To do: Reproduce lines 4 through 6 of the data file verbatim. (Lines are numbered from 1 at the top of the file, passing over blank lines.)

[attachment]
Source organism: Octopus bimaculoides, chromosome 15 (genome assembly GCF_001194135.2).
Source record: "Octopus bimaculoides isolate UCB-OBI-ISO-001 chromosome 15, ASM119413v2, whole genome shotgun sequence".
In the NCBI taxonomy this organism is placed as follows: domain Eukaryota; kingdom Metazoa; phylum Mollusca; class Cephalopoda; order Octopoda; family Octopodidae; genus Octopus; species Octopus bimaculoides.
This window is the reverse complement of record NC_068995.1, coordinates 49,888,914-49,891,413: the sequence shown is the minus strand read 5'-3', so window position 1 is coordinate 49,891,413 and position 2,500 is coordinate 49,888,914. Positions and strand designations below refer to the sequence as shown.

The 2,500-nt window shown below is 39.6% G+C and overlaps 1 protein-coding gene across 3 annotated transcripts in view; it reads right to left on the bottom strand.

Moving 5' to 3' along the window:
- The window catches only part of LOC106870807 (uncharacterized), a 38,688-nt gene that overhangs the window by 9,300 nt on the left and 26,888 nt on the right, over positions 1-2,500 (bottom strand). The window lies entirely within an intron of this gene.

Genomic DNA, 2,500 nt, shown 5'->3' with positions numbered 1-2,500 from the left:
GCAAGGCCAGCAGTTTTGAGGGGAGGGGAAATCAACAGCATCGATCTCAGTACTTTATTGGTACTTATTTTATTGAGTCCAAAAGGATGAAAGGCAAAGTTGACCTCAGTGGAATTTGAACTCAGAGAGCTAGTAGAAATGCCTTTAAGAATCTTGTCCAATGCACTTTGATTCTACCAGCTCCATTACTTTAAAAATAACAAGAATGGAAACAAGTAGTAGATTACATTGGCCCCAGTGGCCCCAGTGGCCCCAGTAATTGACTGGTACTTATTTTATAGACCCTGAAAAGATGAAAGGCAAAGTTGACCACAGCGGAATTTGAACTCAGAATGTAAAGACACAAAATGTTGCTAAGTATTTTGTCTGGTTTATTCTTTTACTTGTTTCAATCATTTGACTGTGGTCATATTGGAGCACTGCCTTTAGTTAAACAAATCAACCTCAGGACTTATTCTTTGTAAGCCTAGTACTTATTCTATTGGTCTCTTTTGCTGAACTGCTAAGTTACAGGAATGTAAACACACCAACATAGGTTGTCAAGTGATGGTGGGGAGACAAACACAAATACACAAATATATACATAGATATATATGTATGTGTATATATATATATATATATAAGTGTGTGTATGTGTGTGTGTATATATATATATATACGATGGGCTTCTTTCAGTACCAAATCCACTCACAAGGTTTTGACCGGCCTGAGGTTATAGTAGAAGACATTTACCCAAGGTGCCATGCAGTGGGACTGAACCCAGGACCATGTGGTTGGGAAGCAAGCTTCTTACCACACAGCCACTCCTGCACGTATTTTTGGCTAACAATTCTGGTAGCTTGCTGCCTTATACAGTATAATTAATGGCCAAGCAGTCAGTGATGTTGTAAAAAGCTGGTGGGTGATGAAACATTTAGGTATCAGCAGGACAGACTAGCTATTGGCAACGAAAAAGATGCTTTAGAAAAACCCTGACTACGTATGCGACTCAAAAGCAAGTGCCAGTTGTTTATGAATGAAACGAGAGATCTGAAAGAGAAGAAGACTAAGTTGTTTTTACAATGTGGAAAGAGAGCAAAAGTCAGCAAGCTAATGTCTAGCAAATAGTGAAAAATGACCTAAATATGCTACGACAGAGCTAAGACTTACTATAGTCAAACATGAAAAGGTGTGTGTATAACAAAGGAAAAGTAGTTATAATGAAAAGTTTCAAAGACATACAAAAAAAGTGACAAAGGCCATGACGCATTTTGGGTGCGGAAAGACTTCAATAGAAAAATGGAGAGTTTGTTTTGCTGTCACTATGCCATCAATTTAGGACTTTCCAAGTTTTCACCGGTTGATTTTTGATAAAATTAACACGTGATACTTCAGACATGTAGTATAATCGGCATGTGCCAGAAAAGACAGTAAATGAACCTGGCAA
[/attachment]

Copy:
This window is the reverse complement of record NC_068995.1, coordinates 49,888,914-49,891,413: the sequence shown is the minus strand read 5'-3', so window position 1 is coordinate 49,891,413 and position 2,500 is coordinate 49,888,914. Positions and strand designations below refer to the sequence as shown.

The 2,500-nt window shown below is 39.6% G+C and overlaps 1 protein-coding gene across 3 annotated transcripts in view; it reads right to left on the bottom strand.

Moving 5' to 3' along the window: